Over the past fifty years in the Fluxus era the parameters of visual experimentation within musical performance have been enormously expended. This experimentation reconfigures traditional views of musical performance to a new, alternatively engaging experience, one that embodies sound and space, object and image, resulting in a refreshing compositional form.
In this light, Degrees of Freedom by Polish art group, BNNT was not just an illustration. Some years later,  I  still have strong memories of the performance, which was intertwined with sound and object installation, and physically occupied an ongoing exhibition at the ICA, Space Painting by Chinese artist, Zhang Enli. The first impression of the set was overwhelmed by a dreamlike spatial aesthetic. A  brightly multicoloured and unobstructed way of brush painting wholly encompassed the walls and floor. However, this dynamic visual impact was punched through with intermittent bursts of punk rock and noisy sounds by drummer Daniel Szwed banging cymbals and gongs. His drumming performance seemed to reach an almost utopian state of noise.

Degrees of Freedom by Polish art group, BNNT, The Institute of Contemporary Arts (ICA) in London, Tuesday 3 December 2013. Curated by Arts Territory. Supported by the Ministry of Culture and National Heritage of the Republic of Poland and the Arts Council England, photo Miseongoa Shin, 2013


On the far side of Space Painting, black wooden battens were displayed against the wall as part of the performance installation. They trembled subtly, sometimes noticeably, jolteds by invisible vibration generated from the tremendous energy of the sound. Eventually they fell to the floor as if they were interacting with the provocative music. It created a curious combination of the visual media in a live performance context, with an intangible air of excitement about the intense frequency within the site-specific painting show.
Another visual attraction in the performance was that the artist, Konrad Smoleński, played an audio object called the Baritone Missile which he designed himself. This weapon, or guitar-like sonic piece, was constructed with various bits combining the elements of an instrument with an extremely low tone, and sometimes it sounded almost muted, contrasting with the drummer’s deafeningly loud and variable playing.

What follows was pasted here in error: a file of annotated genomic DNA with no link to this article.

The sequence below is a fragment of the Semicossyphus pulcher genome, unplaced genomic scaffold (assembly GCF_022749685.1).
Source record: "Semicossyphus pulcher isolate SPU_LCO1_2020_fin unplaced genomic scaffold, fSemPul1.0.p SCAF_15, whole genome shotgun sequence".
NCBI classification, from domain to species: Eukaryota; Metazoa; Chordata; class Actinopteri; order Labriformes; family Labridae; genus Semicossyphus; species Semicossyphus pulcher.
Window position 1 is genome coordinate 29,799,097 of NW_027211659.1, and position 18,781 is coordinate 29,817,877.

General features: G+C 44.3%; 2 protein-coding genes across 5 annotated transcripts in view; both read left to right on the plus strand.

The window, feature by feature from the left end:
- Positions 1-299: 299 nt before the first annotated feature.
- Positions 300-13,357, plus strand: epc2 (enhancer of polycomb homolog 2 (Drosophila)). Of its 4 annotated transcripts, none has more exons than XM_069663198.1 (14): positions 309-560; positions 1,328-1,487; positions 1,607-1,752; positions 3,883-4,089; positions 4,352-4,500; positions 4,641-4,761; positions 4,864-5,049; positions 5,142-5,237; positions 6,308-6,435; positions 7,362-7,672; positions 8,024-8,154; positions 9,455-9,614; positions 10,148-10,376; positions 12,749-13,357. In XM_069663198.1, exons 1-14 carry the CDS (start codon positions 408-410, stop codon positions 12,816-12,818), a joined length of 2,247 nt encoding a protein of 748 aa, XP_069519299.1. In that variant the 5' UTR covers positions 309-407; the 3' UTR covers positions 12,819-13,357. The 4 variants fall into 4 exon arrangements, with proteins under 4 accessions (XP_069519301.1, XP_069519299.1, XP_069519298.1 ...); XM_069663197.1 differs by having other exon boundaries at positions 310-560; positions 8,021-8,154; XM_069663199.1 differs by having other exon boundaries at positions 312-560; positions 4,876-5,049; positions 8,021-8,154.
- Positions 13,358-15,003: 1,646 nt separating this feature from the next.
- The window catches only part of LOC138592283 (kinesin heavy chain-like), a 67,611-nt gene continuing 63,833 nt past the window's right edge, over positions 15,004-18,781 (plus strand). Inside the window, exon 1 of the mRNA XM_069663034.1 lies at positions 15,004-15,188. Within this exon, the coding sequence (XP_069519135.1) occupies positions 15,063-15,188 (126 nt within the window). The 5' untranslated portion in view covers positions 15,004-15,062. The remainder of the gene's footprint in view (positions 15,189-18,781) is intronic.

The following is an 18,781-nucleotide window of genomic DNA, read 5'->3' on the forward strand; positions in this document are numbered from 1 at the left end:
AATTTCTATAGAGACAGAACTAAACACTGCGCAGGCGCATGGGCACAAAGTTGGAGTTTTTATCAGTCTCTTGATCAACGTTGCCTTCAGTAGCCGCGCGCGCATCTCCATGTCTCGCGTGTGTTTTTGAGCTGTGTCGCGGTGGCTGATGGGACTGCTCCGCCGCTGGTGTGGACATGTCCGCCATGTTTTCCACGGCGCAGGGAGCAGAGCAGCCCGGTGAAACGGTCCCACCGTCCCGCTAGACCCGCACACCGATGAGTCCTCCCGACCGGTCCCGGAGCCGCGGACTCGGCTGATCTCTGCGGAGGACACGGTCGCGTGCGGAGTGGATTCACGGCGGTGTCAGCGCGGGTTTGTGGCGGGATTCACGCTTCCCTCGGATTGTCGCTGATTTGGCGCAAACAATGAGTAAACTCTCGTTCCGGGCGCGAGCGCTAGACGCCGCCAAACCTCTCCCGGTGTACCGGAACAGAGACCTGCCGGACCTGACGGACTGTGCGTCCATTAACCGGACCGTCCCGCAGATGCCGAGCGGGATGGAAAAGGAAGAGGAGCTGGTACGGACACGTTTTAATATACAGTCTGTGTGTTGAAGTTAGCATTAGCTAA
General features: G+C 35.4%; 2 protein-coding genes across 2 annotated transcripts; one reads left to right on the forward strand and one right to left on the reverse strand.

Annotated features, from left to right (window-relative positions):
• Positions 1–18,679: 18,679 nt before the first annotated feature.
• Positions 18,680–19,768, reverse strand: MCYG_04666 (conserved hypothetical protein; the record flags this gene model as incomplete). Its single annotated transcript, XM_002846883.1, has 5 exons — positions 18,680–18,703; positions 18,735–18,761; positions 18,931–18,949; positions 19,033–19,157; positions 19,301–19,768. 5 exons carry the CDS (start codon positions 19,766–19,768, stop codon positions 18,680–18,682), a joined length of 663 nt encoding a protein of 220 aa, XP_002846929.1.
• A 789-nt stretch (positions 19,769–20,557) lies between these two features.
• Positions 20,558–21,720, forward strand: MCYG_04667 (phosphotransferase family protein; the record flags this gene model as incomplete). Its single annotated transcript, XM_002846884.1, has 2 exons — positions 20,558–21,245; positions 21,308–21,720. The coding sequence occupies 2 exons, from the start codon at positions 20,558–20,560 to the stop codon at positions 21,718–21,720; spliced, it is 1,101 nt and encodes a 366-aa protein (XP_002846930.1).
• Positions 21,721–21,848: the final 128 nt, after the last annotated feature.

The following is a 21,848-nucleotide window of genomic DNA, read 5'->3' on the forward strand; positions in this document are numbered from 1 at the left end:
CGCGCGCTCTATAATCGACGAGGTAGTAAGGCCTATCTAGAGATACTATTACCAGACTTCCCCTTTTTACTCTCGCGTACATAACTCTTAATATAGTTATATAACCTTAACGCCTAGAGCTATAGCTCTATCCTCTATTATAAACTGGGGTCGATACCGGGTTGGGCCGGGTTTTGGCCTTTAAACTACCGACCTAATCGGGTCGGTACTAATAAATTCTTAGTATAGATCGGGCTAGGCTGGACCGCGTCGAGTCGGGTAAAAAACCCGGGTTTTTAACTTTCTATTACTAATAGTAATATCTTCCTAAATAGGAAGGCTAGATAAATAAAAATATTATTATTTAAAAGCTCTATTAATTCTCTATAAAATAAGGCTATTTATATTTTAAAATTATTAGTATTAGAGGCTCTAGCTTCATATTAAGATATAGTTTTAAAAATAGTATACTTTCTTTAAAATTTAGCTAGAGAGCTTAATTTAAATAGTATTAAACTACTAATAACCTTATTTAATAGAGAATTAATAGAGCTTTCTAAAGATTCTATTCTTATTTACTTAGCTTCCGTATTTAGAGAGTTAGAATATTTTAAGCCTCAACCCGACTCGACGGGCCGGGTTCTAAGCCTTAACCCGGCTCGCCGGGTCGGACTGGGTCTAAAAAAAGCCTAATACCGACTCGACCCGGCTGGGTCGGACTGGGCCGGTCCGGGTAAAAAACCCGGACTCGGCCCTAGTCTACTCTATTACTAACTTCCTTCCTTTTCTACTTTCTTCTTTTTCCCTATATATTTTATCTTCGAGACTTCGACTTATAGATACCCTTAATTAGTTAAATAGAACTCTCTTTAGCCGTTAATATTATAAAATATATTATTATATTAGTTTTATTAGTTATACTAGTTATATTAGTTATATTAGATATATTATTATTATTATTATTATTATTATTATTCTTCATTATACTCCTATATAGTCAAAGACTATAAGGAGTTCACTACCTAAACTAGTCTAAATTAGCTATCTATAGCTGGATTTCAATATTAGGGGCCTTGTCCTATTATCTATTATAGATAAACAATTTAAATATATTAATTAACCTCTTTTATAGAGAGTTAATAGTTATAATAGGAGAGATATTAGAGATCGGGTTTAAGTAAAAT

Bomb 2003, Konrad Smoleński, Audio object, 102cm x 20cm x 20cm, photo Miseongoa Shin, 2013


Smoleński’s performance paradoxically hosted both inaudible acoustic tension and a humorous allegorical visual impact; he seemed to be armed as a freedom fighter. The artist, who has visual art background, has ironically mentioned that he cannot play any instruments in a proper sense. Thus, his enigmatic contraption looked rather like an abstract sculpture with a military motif as opposed to a traditional instrument. The performance seemed to be neither improvised nor intended by the two half-naked artists in black masks; it looked anonymously guerrilla-esque and simultaneously evoked unrestricted and sheer ecstasy.

The manner of BNNT’s spectacle was closely associated with Korean artist Nam June Paik’s Fluxus object movement. The art form itself mostly materialised as events or performative art pieces. It has been described as attempting to make something nobody else has done before, and through crossing over artistic genres and styles and making much use of humour. The attempts were meant to blur the borders between performance and reality, performer and audience.

In short, Degrees of Freedom created socially expressive interaction between a site-specific live performance and its viewers. It allowed onlookers to perceive the multi-sensory experience not only by hearing and seeing but also by feeling their whole body vibrate within the powerful sound sensation. That being said, Degrees of Freedom by BNNT can be regarded as a total work of art. This Neo-Fluxian campaign shows a continuing attempt to blend different artistic media and disciplines, and re-explores inter-media practices and the power of feeling in contemporary art.
Miseongoa Shin
Miseongoa Shin completed  her MA in Arts Administration & Cultural Policy at Goldsmiths University of London in 2011
Originally Published on Contemporary Lynx
Sources: SMOLEŃSKI, K. (2013). S.T.R.H (Stones That Rest Heavily), The Solo Exhibition by Konrad Smoleński: The Laznia Centre for Contemporary Art, Exhibition catalogue p. 26.

HANHARDT, G. J. (2013). Nam June Paik: Global Visionary, The United Kingdom: Giles.

Leave a Reply

Your email address will not be published. Required fields are marked *

Post comment